Not Specifically Written for Halloween, but . . .

Mom used to sing this to me as a lullaby. It probably explains a lot.

Quiet! Sleep! or I will make

Erinnys whip thee with a snake,

And cruel Rhadamanthus take

Thy body to the boiling lake,

Where fire and brimstones never slake;

Thy heart shall burn, thy head shall ache,

And ev’ry joint about thee quake;

And therefor dare not yet to wake!

Quiet, sleep!

Quiet, sleep!

Quiet! Quiet!

Sleep! or thou shalt see

The horrid hags of Tartary,

Whose tresses ugly serpants be,

And Cerberus shall bark at thee,

And all the Furies that are three

The worst is called Tisiphone,

Shall lash thee to eternity;

And therefor sleep thou peacefully

Quiet, sleep!

Quiet, sleep!


The text dates to 1632, which suggests that early modern toddlers were no more sleepy than the modern version.

Happy Halloween!


No Extra Points for Length, Martin.

On October 31, 1517, Martin Luther posted 95 arguments he had concerning teachings and people in the church. He attached the list to the door of a church in Wittenburg, Saxony, because that’s what university faculty did in those days. Sort of like all the different concert, lecture, and debate listings plastered all over campi today.

Except this turned out to be more controversial than usual, and Luther was stubborn as all get out. And so was the Pope, and politics got folded in, and today we have, well, more flavors of Western Christianity than Carter has liver pills. The Eastern Orthodox consider all of us sadly misguided, some more than others. The Jews look at all Christians and shrug.

The Western Church had gone through periods of reform in the past. Gregory the Great pushed missions and pulled charitable works back into the center of Church business – bishops and others were getting away from the ordinary believer, and it was causing problems. Francis of Assisi likewise – “Folks, the believers are down here, we need to be talking to them, not over or at them.” The early 1300s were not great for the Church as an institution. Individual bishops, priests, nuns did a lot of work for a lot of people, but the organization . . . didn’t handle the Black Death and the social trauma from that very well. (I’m not sure any large institution could have, to be honest.) And then you had a trio of popes who wouldn’t take “we think you need to retire” as a viable suggestion, and a lot of people were thinking about changes. Many of those people stayed inside the Church, now called Roman Catholic Church, and worked for change and improvement. Others broke away, and thus we got the Reformation.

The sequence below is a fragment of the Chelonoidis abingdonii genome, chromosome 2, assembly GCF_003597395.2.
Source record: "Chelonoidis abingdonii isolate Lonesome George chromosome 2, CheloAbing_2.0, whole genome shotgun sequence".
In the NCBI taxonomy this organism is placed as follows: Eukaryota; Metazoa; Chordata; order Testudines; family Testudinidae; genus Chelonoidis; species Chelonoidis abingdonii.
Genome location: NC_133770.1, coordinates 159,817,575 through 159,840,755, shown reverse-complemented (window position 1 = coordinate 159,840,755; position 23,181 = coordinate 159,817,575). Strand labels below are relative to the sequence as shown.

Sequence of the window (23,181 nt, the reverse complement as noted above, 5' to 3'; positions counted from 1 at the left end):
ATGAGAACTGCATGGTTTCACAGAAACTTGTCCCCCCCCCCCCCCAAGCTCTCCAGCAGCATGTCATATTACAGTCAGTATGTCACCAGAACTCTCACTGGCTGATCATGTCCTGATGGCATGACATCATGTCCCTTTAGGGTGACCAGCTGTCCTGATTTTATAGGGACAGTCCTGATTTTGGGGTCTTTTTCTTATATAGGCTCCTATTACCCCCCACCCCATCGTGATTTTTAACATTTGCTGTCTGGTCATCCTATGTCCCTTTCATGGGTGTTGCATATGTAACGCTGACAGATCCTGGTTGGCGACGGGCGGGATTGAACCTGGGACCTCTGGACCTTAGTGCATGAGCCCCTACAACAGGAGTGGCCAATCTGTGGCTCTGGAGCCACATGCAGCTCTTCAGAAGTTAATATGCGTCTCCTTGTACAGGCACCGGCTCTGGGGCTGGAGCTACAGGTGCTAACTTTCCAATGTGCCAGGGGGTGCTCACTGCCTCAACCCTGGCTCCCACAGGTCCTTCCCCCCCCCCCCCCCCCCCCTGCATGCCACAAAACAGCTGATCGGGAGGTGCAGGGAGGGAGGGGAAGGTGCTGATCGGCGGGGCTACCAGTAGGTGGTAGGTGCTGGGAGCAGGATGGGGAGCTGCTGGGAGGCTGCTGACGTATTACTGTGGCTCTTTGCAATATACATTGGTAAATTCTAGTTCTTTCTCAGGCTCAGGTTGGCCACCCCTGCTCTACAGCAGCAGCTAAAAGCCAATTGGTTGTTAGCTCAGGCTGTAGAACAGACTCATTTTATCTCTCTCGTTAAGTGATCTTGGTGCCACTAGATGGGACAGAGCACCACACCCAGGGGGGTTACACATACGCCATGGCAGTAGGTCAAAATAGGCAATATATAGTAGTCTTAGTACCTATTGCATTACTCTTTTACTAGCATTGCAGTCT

The performance below is the 500th anniversary, in the Trinity Reformed Church in Speyer. And yes, those are Catholic nuns (and a few Lutheran nuns as well. It’s complicated.) A good hymn knows no denomination.

More Real Estate Passing Through . . .

On Tuesday, New Mexico and the Permian Basin blew in. Yesterday and today, Colorado rushed past.

Ah, ’tis the season for traveling property. Dust, tree branches, garbage cans, tumbleweeds, small children . . . When a tightly-wound low-pressure system passes to the north of the region, we get troughs and dry cold-fronts that blow in. Translated into English, a large vacuum travels west to east along the jet stream, sucking air into itself to try and balance the pressures. This pulls air (wind) across a relatively low-resistance landscape. That being my house.

Southwest wind – dust, brown haze, smells like feedlot. The sky gets a brass-like hue to it, brownish-blue with a faint sheen to it.

North wind – my pickup looks as if it is trying to hatch tumbleweeds. There were so many that I gave up trying to pull them loose and just backed veeeeery slowly, hoping to break them free before one ignited. I was successful. Oh, and my house howls. The guards on the skylights catch the wind and moan, then start howling in a north-northwesterly wind (300-320 degrees).

When the wind starts to blow, you cinch down your hat, and start considering if you need to move garbage cans. After a certain point, you chase your garbage can down the block and bring it home. Windage matters: don’t “park” a rolling can with the wheels on the upwind side. That seems to encourage departures. It’s also a good idea to collapse light-weight patio furniture, and fold the umbrella or retract the awning. When the wind gusts to forty-five miles in hour, in town, things are going to move. And billboards collapse if the gusts are just right.